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He was hungry because he hadn't eaten anything all day (Past Perfect)

Her hand was hurting because she had been playing the piano all day (Past Perfect Continuous)

If both sentences mention "all day" showing continuity and the duration of an activity in the past, why is the first sentence in the Past Perfect?

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  • It's because, when both tenses were suitable, the author preferred to use the past perfect. There isn't a sharp border between them. They merge into each other. Often, one fits the context better than the other. Mar 26, 2021 at 10:40
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    We wouldn't say "he hadn't been eating all day" because no-one would expect him to have spent the day continuously eating. Mar 26, 2021 at 12:11

1 Answer 1

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The tense has more to do with the verb form than the phrase "all day".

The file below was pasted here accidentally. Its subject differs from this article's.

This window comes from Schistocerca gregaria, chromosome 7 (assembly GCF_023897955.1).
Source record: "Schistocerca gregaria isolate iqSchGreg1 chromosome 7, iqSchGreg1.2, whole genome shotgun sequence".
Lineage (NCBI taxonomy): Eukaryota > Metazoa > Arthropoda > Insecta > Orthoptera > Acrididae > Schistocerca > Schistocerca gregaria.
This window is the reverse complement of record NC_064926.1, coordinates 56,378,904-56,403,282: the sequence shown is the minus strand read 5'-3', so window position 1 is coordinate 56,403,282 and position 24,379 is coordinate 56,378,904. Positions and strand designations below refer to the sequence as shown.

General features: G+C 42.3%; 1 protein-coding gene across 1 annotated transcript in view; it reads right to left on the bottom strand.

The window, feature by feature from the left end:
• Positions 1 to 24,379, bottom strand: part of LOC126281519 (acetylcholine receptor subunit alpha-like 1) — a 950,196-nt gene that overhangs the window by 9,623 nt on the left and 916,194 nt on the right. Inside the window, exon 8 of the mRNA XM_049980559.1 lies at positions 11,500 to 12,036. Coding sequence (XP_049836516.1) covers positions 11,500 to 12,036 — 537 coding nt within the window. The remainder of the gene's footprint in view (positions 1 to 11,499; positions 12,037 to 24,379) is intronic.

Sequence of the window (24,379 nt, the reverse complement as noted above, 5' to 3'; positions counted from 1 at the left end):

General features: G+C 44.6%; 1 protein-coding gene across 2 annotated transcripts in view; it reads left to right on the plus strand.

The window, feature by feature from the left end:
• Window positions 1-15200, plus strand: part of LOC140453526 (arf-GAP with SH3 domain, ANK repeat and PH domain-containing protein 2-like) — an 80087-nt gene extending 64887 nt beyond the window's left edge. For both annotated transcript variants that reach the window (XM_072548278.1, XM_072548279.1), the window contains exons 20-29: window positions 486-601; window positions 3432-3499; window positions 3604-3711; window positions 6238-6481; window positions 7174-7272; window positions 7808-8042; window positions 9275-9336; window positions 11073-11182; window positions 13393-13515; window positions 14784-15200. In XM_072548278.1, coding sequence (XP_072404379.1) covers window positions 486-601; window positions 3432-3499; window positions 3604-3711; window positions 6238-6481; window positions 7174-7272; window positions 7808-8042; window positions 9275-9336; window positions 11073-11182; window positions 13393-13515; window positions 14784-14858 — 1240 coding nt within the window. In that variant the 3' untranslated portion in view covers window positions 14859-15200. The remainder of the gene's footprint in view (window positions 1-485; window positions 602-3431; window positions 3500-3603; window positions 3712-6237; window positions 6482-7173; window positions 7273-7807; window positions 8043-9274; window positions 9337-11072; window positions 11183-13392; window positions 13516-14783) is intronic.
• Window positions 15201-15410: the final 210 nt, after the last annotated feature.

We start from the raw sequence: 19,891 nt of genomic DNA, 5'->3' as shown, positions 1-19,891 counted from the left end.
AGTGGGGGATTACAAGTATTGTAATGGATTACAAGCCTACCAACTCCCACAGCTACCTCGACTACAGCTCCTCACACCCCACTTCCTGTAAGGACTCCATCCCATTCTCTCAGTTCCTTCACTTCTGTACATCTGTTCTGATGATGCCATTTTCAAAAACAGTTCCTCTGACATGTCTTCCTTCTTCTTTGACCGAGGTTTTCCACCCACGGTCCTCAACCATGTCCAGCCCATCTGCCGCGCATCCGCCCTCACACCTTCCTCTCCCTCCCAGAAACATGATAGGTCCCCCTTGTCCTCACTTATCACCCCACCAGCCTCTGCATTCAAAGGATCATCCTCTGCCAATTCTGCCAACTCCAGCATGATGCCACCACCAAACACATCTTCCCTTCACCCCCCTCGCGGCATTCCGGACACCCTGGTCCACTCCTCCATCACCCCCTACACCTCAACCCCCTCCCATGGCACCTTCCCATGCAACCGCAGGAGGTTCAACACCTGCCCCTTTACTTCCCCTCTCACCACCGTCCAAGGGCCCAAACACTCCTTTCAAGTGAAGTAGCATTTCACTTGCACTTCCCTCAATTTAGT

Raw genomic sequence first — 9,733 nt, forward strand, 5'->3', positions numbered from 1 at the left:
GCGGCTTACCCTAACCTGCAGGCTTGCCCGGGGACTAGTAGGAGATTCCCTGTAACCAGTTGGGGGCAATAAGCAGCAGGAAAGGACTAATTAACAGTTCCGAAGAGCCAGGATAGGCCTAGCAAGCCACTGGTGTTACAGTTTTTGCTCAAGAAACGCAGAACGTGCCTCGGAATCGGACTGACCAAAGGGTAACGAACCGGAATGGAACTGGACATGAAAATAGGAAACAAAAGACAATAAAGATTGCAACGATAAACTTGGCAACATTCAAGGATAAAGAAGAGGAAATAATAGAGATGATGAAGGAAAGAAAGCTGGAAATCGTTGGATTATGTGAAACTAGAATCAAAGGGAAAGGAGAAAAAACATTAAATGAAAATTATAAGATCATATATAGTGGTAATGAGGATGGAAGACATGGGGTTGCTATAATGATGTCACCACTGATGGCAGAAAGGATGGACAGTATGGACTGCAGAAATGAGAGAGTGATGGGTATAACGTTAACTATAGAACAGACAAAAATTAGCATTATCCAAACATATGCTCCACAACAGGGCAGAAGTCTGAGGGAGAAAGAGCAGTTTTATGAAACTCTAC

One has a contraction, so writing it out

He was hungry because he had not eaten anything all day.

The other

Her hand was hurting because she had been playing the piano all day.

In the first they conjugated verb is "had ... eaten" while in the other the conjugated verb is "had been playing"

Use of the word "been" in the verb phrase indicates an action that both started in the past and continued, and when it is missing, the action likely happened in the past, but there is no indication of continuation.

Combined with the word "not" it seems that if an event never happened in the past, that it would "continuously not happen in the past" but English doesn't make this distinction.

In summary, an item that never happened in the past isn't the same thing as it continuously not happening according to the rules of English, even if the rules of Logic say they are the same thing.

Now if you wrote

He was hungry because he had not been eating all day.

Then it would be "Past Perfect Continuous)

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  • "had not been eating all day" can mean that he ate at some point during the day, but not "all day". It is not the same thing.
    – Esther
    May 10, 2022 at 17:05

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